The Missouri state board of education is reluctant to change the definition because of "the degree of confusion that it would cause for parents and political leaders, not to mention teachers and school officials," he said.
But he pointed out that the state risks categorizing "a very large number of schools as failing" if it keeps its current definition.
'Basic' Equals Proficient
When Louisiana established its accountability system in 1999, it set as a goal that all students would reach the "basic" achievement level by 2009, and that all students would score at the proficient mark 10 years after that. The state purposely set its achievement levels to match the high standards of the federally sponsored National Assessment of Educational Progress, or NAEP, said Rodney R. Watson, the state's assistant superintendent for student and school performance.
The state decided to make the basic level its goal under the No Child Left Behind Act, he said, because it was aligned with the state's target for 2009 and still represents solid academic achievement.
On last spring's state tests, 17 percent of Louisiana 8th graders scored at either the proficient or "advanced" level on an English/language arts test, while 31 percent rated in the basic category. In mathematics, 1 percent of 8th graders were advanced, 4 percent were proficient, and 37 percent were basic. By comparison, the state's 7th and 9th graders rated just below the national average on the composite score of the Iowa Tests of Basic Skills.
While the state decided that its basic achievement level would be good enough for proficiency under the federal law, it decided against changing the name of the achievement level.
"It would have looked like we were dumbing down the standards," Mr. Watson said.
Instead, the state board of education changed the name of the state's proficient category to "mastery."
Colorado also decided that its state definition of proficient went beyond what is required under the federal law, so it will use its "partially proficient" achievement level to determine its goal for proficiency under the federal law.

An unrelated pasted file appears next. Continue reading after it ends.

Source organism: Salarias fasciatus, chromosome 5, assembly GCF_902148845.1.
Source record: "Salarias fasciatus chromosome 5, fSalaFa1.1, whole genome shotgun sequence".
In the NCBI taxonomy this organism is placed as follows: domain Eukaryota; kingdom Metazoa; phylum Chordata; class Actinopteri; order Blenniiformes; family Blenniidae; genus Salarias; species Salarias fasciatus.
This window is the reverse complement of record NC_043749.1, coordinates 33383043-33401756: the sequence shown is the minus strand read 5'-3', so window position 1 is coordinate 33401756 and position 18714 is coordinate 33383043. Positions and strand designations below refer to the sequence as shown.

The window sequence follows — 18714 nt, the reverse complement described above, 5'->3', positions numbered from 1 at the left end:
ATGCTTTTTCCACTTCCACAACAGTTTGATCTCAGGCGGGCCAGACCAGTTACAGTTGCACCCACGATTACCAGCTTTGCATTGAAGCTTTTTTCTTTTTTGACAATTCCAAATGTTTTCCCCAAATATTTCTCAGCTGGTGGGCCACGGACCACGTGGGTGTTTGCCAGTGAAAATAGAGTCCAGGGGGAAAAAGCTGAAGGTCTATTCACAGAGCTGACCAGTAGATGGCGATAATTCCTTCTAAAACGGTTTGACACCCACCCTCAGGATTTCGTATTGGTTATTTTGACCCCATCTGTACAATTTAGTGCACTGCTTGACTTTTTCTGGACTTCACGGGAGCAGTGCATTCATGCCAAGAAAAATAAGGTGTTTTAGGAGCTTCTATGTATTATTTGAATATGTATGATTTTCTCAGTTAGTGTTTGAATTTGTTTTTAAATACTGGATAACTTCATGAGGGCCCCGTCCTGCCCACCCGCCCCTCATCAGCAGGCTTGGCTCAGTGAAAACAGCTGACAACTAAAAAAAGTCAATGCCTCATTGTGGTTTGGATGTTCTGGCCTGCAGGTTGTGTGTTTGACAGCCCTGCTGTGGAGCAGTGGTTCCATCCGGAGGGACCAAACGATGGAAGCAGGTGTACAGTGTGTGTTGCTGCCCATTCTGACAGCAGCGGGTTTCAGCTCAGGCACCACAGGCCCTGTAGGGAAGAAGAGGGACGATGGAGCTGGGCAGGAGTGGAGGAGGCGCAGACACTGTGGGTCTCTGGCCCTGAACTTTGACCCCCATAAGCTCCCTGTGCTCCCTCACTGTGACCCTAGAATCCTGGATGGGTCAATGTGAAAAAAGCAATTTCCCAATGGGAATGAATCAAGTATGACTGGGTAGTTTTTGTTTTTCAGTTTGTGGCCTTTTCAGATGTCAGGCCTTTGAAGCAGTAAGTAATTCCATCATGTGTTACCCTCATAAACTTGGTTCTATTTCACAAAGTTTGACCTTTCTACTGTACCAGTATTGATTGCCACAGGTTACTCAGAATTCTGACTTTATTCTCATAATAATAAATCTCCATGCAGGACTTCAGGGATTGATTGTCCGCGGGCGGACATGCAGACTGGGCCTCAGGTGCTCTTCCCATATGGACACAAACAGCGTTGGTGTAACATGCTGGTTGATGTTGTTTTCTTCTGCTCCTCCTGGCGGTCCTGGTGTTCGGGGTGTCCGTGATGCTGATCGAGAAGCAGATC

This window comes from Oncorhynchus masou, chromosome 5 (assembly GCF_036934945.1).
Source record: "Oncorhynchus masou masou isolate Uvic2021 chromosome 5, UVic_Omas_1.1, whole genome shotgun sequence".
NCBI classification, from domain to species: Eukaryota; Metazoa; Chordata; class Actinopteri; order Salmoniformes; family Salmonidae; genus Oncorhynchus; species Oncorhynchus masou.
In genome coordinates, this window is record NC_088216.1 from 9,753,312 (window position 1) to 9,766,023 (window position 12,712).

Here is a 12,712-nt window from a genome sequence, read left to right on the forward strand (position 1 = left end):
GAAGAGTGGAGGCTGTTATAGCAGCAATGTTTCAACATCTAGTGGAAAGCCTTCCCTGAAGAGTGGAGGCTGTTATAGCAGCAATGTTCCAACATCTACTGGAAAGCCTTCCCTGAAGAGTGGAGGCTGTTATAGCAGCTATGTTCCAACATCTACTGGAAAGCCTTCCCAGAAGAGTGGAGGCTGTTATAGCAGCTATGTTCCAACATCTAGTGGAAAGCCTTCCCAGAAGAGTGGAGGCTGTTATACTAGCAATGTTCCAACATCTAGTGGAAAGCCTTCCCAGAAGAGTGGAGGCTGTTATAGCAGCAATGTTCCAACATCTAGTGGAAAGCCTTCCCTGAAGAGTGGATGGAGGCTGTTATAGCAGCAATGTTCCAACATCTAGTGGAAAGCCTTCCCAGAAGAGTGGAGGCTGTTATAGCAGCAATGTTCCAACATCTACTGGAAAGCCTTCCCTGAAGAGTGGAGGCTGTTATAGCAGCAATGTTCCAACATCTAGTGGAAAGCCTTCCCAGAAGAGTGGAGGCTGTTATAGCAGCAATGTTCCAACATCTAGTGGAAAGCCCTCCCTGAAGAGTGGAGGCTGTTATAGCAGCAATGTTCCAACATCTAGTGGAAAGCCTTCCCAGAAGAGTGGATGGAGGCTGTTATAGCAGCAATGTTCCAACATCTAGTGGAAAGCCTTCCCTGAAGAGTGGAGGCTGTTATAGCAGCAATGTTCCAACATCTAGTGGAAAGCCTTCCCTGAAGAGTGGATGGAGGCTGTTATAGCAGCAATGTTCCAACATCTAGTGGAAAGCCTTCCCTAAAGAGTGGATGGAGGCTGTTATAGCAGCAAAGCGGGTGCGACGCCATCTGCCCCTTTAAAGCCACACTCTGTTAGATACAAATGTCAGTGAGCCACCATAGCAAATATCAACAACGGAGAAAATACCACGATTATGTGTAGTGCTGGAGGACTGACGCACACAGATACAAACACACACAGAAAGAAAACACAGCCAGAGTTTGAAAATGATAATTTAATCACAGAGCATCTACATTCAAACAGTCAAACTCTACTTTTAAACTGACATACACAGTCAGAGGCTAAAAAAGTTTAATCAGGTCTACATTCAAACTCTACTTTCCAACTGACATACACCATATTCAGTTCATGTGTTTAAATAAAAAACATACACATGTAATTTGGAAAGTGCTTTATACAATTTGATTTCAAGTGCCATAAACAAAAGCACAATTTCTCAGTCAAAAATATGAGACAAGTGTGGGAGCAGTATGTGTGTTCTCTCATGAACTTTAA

Colorado's expectation for partially proficient is "well above the national standard," insisted William J. Moloney, the state commissioner of education. "It's a reasonable, demanding standard, but not an impossible one."
But, unlike Louisiana, Colorado decided against changing the terminology of the achievement levels. "We didn't for the very simple reason that we would have been throwing away five years of work," Mr. Moloney said.
In Connecticut, however, the state will create a new category of student performance, said Thomas W. Murphy, a state education department spokesman.
The state's highest achievement level is now called the "goal" for all students. The category is "not advanced, not proficient, but somewhere in between," Mr. Murphy said.
Connecticut is one of the top-performing states on NAEP, but 26 percent of its students fail to reach the state goal in reading, writing, or math—the subjects tested on the Connecticut Mastery Test.
While some states are redefining achievement levels, New York officials say they will recommend to the state board of regents that it set a high mark for proficiency under the federal law.
The state has four levels of performance identified by numbers—1 is the lowest; 4 is the highest. In math, for example, 48 percent of 8th graders scored at level 3 or 4 this year, and 7 percent were at the lowest level.
A proposal to define level 3 as proficient is the subject of debate in public hearings and is scheduled to be considered by the state board by December.
If the state were to define level 2 as proficient, it would have few schools labeled as failing in the short term, according to James A. Kadamus, the deputy commissioner for elementary, middle, secondary, and continuing education.
But if New York used that benchmark in the long term, he said, the state would struggle to demonstrate student progress because it would be trying to raise the performance of students with severe disabilities and developmental delays. "You're down to your hardest core, at-risk population," Mr. Kadamus said.
Identifying level 3 as proficient, however, "gives districts incentive to work on both ends of the spectrum," he said.
As states make their final decisions about how to define proficiency, testing experts predict a wide variation in the quality of student work expected in the states.
Inevitably, the final arbiter of states' definitions, they say, will be NAEP. Under the No Child Left Behind Act, all states taking money under the federal Title I program for disadvantaged students will be required to take part in the national assessment's reading and math exams starting in 2003.
While the results won't play an official role in evaluating states' definitions of proficiency, researchers and watchdogs will be comparing state rankings on their own tests with those of NAEP to see which states have set high goals and which ones haven't.
"It will be almost impossible to get a national picture from the state assessments," Mr. Linn of the University of Colorado said. "This is where NAEP will come in. That's what people will have to rely on."
Vol. 22, Issue 6, Pages 1,24-25